So, this year Emma and I talked about my options. I work at a computer, and contacts dry my eyes out particularly fast staring at a computer screen. I don't know how Emma functions for days at a time in the same contacts. She can put them in without even needing a mirror. Contacts have never been convenient or comfortable for me, and glasses are worse. So the option of LASIK came up, and with lengthy financing it became a real possibility, and I had the procedure done about 3 months ago. There are definitely pros and cons, and I think I should just say what happened, in case anyone was wondering what LASIK is like.

So I was told in advance that the procedure would take about 30 minutes, and I'd feel a little uncomfortable afterwards, and the easiest thing to do would be to take a little nap, and I'd wake up with perfect vision. So I went to get lasik done, and they laid me down on the table in this dark room and gave me a couple numbing eye drops so I wouldn't feel anything. I was laying on my back, staring up at bright lights and trying to discern the figures hovering over me, wearing medical masks and positioning the massive ominous laser machine over my face. Someone nearby started chanting "look at the blinking light, look at the blinking light..." Without warning someone started pulling on my eye, and my vision went blurry. "Look at the blinking light, look at the blinking light." I spotted the red dot flashing above me, and thought "I can handle this." Then a shot of liquid came from the side, presumably to frighten me, but it could just have been to lubricate my eye. I could feel pressure as something plastic was forced onto my eye uncomfortably, and more liquid was squirted in for good measure. "Look at the blinking light, look at the blinking light." I tightened my grip on the table, clenching my fists. I started to sweat as a strange clicking and whirring came to life right above me. Through the liquid and plastic I could make out the laser machine focused on my eye. "Look at the blinking light, look at the blinking light." I could smell something burning, and my butt cheeks clenched as smoke started to fill the air above me. Suddenly the clicking stopped, and just as the smoke cleared my vision disappeared completely- just a little squishing sound, and it was totally gone. Then the burning and clicking started up again, and more squishing. "Look at the blinking light, look at the blinking light." Right- I forgot about the blinking light. Where did it go? My vision comes back hazy, and I spot it clear off to the left... no wait, the right. Then there's like 6 blinking lights dancing every which way. More liquid sprayed onto my eye, and the plastic bits were removed with a squelching sound. One down, one to go. My knuckles were white- every muscle in my body completely tensed. I was hyperventilating as the process started all over again. "Look at the blinking light, look at the blinking light." 'click click click, buzzzzzzz.' More smoke, more burnt smells, my other eye went dark, then came back, accompanied by splashing and squishing. Did the blinking light just change colors? I was about to throw up when someone grabbed my shoulder and pulled me upright. "All done, let's get you out of here." I blinked, and I could make out shapes of people around me through an impossibly thick white fog. I was ushered out the door by Emma, and into the car. Complimentary sunglasses protected my eyes as I looked around trying to decide how well the procedure had worked.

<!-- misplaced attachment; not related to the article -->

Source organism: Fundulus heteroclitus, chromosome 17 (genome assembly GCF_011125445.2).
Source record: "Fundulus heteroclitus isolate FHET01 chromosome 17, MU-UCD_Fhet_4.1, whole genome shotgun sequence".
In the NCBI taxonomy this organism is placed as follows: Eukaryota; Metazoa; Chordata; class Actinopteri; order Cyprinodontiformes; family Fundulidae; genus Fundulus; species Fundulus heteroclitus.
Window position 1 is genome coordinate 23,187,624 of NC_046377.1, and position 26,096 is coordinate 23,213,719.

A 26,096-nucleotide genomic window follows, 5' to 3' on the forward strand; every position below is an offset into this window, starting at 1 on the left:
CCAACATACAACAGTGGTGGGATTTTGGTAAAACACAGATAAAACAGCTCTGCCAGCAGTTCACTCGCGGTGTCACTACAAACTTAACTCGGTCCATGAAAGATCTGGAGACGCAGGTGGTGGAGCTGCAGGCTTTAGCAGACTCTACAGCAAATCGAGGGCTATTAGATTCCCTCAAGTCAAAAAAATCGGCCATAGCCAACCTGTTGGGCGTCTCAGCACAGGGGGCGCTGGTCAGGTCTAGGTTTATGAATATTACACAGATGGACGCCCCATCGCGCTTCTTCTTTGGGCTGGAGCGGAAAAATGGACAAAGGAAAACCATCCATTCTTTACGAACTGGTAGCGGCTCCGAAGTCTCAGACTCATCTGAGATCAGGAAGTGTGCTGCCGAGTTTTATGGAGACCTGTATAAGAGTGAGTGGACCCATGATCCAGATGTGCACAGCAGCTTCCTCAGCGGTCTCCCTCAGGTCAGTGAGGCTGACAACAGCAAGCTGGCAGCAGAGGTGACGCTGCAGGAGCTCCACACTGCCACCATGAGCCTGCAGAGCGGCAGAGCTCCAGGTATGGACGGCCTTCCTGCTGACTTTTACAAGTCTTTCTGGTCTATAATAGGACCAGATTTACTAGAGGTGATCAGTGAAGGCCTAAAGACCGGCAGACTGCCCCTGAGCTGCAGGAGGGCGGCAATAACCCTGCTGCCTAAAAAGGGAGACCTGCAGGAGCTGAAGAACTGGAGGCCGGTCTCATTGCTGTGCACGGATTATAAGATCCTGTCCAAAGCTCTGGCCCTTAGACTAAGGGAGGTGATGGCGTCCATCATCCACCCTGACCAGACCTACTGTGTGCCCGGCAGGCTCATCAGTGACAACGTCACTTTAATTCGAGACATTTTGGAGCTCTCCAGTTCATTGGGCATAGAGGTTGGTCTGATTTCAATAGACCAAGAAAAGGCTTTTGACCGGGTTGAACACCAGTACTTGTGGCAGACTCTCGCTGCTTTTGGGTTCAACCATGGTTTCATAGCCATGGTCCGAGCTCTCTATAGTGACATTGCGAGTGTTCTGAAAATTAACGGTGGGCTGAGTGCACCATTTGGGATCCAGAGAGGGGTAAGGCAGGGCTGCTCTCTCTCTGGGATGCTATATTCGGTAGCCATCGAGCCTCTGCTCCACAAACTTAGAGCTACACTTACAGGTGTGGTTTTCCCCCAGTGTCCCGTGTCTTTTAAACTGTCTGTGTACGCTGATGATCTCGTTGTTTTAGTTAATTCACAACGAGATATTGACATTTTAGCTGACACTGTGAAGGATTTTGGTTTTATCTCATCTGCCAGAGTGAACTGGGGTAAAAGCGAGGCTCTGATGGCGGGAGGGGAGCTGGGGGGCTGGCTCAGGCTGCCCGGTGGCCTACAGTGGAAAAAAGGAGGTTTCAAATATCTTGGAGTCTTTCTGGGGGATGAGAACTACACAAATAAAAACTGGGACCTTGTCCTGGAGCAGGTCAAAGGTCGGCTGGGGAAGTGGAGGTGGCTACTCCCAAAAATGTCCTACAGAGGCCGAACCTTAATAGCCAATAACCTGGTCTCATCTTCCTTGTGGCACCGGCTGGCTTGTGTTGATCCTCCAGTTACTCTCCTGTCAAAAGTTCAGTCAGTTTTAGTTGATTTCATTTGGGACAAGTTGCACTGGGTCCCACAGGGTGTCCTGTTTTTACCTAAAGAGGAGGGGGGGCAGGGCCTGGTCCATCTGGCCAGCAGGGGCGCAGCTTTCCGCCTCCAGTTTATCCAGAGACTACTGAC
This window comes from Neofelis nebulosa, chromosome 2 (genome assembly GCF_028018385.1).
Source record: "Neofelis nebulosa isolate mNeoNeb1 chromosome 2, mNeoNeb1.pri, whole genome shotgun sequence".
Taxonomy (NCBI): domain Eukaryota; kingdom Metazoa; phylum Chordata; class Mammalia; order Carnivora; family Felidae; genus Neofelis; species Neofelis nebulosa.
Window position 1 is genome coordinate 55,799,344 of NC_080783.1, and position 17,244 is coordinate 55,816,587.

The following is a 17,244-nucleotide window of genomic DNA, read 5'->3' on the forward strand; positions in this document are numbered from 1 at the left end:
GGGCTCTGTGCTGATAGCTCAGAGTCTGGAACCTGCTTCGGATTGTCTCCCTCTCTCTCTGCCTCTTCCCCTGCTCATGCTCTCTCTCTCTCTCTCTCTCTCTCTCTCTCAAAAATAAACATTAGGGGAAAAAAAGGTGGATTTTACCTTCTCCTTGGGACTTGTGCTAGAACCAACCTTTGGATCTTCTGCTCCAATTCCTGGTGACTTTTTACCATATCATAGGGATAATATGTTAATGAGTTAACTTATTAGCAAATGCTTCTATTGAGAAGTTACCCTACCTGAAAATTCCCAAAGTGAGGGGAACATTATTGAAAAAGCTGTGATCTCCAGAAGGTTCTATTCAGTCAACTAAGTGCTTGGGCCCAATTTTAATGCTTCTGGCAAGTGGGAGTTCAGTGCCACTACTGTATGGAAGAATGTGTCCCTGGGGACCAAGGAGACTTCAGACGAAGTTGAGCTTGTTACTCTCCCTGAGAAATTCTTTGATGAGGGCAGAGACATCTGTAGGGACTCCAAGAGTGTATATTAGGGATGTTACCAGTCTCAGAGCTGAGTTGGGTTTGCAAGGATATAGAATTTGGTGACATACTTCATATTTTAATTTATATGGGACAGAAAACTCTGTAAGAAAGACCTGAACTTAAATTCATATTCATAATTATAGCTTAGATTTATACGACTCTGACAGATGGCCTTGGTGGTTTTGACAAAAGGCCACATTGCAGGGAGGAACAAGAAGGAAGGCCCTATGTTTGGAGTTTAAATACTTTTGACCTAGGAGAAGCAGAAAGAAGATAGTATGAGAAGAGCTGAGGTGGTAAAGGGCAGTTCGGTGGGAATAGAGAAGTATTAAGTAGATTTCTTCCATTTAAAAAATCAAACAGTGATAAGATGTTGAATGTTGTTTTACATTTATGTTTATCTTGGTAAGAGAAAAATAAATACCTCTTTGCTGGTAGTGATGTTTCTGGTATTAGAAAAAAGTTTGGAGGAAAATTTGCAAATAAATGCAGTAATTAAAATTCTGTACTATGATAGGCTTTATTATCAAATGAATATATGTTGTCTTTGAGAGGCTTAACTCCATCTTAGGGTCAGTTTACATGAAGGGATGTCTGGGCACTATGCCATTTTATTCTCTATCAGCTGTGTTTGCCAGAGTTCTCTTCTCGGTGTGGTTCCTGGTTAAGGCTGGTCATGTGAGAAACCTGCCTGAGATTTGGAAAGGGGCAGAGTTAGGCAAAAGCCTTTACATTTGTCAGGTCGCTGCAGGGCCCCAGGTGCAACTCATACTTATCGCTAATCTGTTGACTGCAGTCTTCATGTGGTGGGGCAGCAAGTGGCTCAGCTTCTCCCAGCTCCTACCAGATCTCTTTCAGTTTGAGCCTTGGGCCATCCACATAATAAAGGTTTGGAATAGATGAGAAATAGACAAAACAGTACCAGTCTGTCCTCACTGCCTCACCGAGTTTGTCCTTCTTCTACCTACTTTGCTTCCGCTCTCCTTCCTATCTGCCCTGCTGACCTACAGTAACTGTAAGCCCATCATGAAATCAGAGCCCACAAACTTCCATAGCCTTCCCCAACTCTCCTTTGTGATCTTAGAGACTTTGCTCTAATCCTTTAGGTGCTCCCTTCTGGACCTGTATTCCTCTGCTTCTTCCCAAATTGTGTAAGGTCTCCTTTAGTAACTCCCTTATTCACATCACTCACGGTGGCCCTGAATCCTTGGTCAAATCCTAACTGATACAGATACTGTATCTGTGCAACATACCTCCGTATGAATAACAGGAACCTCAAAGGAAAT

At some point on the drive home, I realized my eyes hurt. A lot. Back at the house, I popped a few ibuprofen and laid down for my recommended nap. No dice- my eyes were on fire. I couldn't tell if lasik worked because my eyes were so sensitive to light that I could barely open them, and what I could see was completely washed away by my eyes watering up. I was wiping away tears, snot and drool, moaning in pain for the better part of an hour before I finally fell asleep from exhaustion.